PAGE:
Most genealogists learn their trade through self-study and the accumulated experience of researching families’ histories. The growing popularity of genealogy to the general public, however, has fostered a number of college-based programs that offer four-year bachelor’s degrees, two-year associate's degrees and certificates that document sufficient levels of proficiency to set up genealogy businesses.
The Genealogy Profession
Although a formal course of study is not required to enter the genealogy profession, some practitioners have backgrounds in history or in some other research-related discipline. The primary requirements for genealogists are their abilities to patiently research a great variety of historical documents and to organise the data into coherent family time lines.
Information may not always be readily forthcoming, so genealogists use their creativity to search cemeteries, church records, prison logs and many other far-flung databases. They trace family histories for their clients and may write books and articles on the subject. Many teach classes to other interested individuals and help each other by entering family data that they have found into modern databases for future references.
Four-year Bachelor’s Degrees
Heritage Genealogy College (http://genealogy.edu/moodle/) offers on-site as well as online classes for its bachelor’s degree in genealogy. Its program is considered by many to be the most genealogy-intense course of study that is presently available with additional course work to help set up a professional genealogy business.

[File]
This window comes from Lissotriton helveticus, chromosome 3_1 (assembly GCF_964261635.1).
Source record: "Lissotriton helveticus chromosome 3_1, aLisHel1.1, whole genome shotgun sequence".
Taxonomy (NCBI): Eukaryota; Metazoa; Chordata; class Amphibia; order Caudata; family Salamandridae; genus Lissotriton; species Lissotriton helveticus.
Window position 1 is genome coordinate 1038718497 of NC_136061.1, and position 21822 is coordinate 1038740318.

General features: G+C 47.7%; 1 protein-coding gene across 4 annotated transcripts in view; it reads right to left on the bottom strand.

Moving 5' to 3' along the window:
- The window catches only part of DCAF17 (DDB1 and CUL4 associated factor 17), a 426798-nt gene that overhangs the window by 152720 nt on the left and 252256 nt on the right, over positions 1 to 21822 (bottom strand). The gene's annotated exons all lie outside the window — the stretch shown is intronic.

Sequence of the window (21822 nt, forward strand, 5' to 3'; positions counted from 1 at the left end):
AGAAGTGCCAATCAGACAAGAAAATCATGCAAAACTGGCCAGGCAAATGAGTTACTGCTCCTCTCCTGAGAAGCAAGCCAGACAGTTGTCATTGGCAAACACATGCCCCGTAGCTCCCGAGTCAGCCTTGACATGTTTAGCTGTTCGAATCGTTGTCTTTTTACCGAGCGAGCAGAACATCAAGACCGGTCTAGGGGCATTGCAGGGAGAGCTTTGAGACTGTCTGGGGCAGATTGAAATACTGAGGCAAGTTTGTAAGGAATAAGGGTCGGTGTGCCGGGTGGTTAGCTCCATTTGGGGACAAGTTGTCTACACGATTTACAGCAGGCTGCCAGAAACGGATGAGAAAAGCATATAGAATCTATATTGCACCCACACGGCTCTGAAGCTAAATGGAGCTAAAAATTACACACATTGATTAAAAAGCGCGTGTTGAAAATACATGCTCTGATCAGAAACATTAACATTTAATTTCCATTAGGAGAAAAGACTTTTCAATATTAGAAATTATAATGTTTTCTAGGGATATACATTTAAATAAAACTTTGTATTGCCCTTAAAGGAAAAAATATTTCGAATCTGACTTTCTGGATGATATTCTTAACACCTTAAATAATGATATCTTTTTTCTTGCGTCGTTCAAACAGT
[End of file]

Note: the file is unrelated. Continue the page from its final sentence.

Brigham Young University (http://history.byu.edu/Family/FHistory.dhtml) offers a major and a minor course of studies in family history through its history department. The program requires that a majority of the classes be attended on campus and that a prescribed number of history-related courses also be successfully completed to satisfy the bachelor’s degree requirements.
Two-year Associate’s Degrees
Akami University (http://www.akamaiuniversity.us/AssociatesGenealogyStudies.html) offers a two-year associate’s degree in genealogy. The degree is earned through distance learning that requires students to complete 60 hours of coursework from their homes. Active genealogists who wish to have college degree credentials find this course particularly attractive because of its time flexibility.
Certificates of Genealogy
Brigham Young University offers a certificate program in family history as an independent studies project. The program will not produce a degree, but each one of the successfully completed subjects will earn college credits that can later be applied toward a degree with departmental approval.
The Professional and Continuing Education department of the University of Washington (http://www.extension.washington.edu/ext/search.asp?qu=genealogy&topsearch=GO&PassSearch=TRUE) offers an evening certificate program in genealogy that is approved by its Graduate School of Library and Information Science and its Department of History. Successful completion of the nine-month course earns the certificate along with nine Continuing Education Units (CEUs).
The National Institute for Genealogical Studies, in cooperation with the University of Toronto’s Continuing Education Department (http://www.genealogicalstudies.com/), offers a series of courses over the Internet that leads to a certificate in Genealogical Studies. The course must be completed in three years.
The National Genealogical Society (http://www.ngsgenealogy.org/) offers two different genealogy courses that are approved by the Accrediting Commission of the Distance Education and Training Council.
The International Internet Genealogical Society University (http://www.iigs.org/university/index.htm.en) offers seven courses from beginning to advanced levels. Both organisations can be springboards to additional studies and college degrees at one of the recognised universities that offer genealogy degrees.
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